Loctite - Adhesive Innovation: Light Cure Cyanoacrylate Technology

Our thanks to Loctite for allowing us to reprint the following article.
By Mike Shannahan, Market Manager, Loctite Corporation

Despite impressive advancements in adhesive technology, manufacturers still face dilemmas when trying to rapidly bond components. Light cure adhesives, which bond in seconds when exposed to light, offer many advantages including unlimited time to align and adjust parts, cure on demand, high strength, and good thermal and environmental resistance. However, most are acrylic formulations that do not cure in shadowed areas or through opaque materials, and the types of substrates they will bond are somewhat limited. Conversely, cyanoacrylates (CAs) or "instant" adhesives, which fixture in seconds and cure completely in hours, offer excellent adhesion to a wide variety of substrates and cure in shadowed areas. However, these adhesives can emit strong vapors, are subject to "blooming" (a white discoloration which occurs during cure), offer limited gap filling capabilities, and cure slowly at surface level, sometimes requiring the use of solvent-borne accelerators or activators.


Light cure cyanoacrylates are a new and revolutionary adhesive technology that was developed in response to demand for an adhesive that offered all the advantages of cyanoacrylates and light cure adhesives, yet none of the limitations. This highly versatile new adhesive technology emits minimal vapors; surface cures immediately when exposed to light, adapts easily into production lines, and requires no second-step accelerators or activators. Light cure cyanoacrylates fixture tack-free in seconds upon exposure to low intensity ultraviolet and/or visible light sources. Any adhesive located in shadowed areas or behind opaque substrates cures naturally and quickly at room temperature due to a secondary moisture cure mechanism.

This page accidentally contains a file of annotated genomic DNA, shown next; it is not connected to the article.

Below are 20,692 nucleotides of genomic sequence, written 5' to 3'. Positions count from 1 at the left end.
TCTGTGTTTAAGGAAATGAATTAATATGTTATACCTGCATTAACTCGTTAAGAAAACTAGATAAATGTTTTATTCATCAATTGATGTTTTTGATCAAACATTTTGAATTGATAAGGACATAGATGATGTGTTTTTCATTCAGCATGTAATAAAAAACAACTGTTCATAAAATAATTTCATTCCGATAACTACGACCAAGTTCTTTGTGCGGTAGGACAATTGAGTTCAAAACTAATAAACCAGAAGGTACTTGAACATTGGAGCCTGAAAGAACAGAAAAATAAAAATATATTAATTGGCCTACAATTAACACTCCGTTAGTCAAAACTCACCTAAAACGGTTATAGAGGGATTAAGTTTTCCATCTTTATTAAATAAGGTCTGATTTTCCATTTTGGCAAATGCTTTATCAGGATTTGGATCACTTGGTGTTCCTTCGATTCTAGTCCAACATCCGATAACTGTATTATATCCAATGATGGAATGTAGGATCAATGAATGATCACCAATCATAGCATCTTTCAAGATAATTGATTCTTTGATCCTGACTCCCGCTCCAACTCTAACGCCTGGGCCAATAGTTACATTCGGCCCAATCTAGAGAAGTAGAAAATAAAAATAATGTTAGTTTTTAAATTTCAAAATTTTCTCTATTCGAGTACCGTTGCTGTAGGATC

Light cure CAs are surface insensitive and extremely versatile, offering excellent adhesion to a wide variety of substrates including rubber and plastics. These adhesives minimize blooming and stress cracking on sensitive substrates such as polycarbonate and acrylic. They will also bond polyolefin plastics (polyethylene, polypropylene) when used in conjunction with special adhesion promoters that can either be compounded into the molded parts or applied to the part's surface prior to bonding...


Read More



*Download Article in PDF Format Click to download article in PDF format